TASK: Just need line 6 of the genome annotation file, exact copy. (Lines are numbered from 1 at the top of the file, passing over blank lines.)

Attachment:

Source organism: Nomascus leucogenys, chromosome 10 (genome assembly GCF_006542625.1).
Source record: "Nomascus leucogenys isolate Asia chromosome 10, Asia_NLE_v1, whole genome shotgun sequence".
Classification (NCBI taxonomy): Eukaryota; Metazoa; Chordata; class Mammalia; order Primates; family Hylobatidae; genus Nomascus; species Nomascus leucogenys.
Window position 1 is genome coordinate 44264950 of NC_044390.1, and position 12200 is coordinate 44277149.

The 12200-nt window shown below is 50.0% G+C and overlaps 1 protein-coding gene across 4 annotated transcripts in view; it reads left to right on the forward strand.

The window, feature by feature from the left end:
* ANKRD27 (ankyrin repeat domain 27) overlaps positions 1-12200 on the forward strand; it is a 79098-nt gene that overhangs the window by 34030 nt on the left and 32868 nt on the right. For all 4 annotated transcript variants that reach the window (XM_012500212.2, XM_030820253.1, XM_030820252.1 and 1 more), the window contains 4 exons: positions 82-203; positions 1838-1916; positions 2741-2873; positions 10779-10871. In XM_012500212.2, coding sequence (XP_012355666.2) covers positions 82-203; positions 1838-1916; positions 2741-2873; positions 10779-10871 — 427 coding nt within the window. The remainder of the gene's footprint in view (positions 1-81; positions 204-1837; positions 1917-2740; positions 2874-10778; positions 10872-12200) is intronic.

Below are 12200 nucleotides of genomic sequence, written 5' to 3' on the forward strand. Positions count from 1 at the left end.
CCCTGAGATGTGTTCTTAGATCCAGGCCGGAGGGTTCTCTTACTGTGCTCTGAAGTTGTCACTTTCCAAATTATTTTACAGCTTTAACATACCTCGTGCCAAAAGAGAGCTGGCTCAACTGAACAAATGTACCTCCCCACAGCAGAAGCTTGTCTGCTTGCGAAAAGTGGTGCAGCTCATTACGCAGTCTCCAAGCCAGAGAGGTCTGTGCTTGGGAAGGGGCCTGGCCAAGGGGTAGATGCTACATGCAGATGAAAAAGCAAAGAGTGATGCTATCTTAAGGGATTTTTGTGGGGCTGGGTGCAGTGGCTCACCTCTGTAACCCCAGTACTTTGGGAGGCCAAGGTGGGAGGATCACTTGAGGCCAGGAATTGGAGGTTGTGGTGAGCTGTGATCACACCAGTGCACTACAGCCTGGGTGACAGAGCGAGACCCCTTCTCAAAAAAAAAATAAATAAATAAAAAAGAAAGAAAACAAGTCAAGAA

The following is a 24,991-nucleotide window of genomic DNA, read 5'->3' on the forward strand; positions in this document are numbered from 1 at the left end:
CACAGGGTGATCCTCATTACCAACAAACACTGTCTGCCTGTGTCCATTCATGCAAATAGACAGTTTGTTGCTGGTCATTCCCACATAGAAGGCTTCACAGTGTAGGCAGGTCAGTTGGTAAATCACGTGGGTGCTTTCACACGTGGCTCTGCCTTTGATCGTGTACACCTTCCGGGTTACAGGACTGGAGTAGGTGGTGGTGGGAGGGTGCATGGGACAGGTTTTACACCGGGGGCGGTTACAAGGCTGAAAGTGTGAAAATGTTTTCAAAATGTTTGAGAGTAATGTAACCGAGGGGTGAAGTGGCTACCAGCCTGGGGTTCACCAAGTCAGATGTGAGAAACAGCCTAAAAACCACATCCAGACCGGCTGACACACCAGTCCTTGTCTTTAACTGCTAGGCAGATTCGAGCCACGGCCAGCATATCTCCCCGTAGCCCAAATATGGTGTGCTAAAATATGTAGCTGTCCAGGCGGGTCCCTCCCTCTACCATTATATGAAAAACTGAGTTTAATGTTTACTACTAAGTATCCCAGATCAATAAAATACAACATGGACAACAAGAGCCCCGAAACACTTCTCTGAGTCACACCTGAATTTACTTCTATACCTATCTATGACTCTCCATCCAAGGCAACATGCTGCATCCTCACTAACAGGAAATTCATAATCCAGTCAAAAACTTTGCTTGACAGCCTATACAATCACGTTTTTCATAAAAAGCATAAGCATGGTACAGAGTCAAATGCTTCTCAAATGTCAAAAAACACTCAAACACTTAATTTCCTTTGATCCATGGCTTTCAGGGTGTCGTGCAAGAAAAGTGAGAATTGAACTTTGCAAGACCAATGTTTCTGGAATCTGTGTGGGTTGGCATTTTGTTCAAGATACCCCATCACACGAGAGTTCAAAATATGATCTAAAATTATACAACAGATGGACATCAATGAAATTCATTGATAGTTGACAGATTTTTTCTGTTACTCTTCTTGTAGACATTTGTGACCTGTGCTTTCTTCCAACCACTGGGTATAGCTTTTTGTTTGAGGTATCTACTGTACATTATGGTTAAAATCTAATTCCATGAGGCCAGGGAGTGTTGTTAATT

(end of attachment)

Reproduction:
The window, feature by feature from the left end: